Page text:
Local software companies ma inly cater to the customized software development and maintenance segment of the market. Its customers include banks, telecom operators, MNCs and government projects. In order to ensure that the consumers’ needs are satisfied, local firms use certain market research techniques and employ a specific marketing mix. Marketing Mix Product Software industry provides intangible services rather than tangible goods. Since the industry mainly tends to the customized software market, its services are organizational products. Being an organizational product, the industry’s services are judged based on performance, support services, cost of ownership, total cost of buying and owning the product. Firms in the industry achieve product differentiation through the quality of the product and the technology used. With the industry reaching the take-off stage knowledge - experience, service record and the level of customization are the unique selling propositions used by most of the firms in the industry. Despite the attempts of firms to differentiate their services, no prominent brand has developed in the industry. Price Pricing decisions are influenced by a variety of internal and external factors. Companies prefer to compete by attracting customers with their products features rather than by waging pricing war. However, software industry is an industry where price competition is intense. Firms regularly attempt to outbid each other by offering the lowest prices. The actual prices of products can vary from tens of thousands to millions of Taka. Place Software firms use a direct producer-consumer distribution channel (direct sales) and exclusive distribution. Customers buy services directly from the software firms and product is only available in one outlet in each market area. Such exclusive distribution is essential to reduce costs and to maintain maximum control during distribution process to limit risk of copyright infringement. Promotion Promotion involves wide variety of persuasive techniques used by companies to communicate with their target markets and general public. Firms in the industry use below the line promotion techniques that include exhibitions and trade fairs, personal selling and public relations. The promotional mix of firms in the software industry mainly consists of personal selling with a few of the large firms using public relations in their mix. Personal selling involves direct, person-to-person communication, either face-to-face or by phone. Bangladeshi software firms regularly take part in international computer fairs such as COMDEX and CeBIT, as well as the domestic SoftExpo.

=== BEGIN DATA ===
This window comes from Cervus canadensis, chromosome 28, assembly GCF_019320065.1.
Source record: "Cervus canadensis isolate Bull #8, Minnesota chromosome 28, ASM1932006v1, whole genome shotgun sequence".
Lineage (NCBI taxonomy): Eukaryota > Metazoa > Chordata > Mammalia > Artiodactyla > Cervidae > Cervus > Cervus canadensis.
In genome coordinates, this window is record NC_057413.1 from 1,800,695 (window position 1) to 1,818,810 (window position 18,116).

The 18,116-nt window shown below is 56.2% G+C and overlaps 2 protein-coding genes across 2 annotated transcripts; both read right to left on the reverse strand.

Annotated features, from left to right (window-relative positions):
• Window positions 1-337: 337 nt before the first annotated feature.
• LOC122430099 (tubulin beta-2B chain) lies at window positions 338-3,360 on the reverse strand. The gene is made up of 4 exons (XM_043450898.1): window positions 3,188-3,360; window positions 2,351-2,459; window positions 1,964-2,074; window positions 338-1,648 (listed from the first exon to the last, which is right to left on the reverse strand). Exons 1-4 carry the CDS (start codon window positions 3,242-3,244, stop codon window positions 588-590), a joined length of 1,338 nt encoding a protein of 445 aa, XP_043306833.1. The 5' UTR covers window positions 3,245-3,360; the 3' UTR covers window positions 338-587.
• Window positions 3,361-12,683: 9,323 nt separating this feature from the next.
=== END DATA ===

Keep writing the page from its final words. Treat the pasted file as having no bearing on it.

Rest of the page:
34 The Cost and Management, November-December, 2006

An Overview of the Software Industry in Bangladesh

Porter’s Five Forces in the Software Industry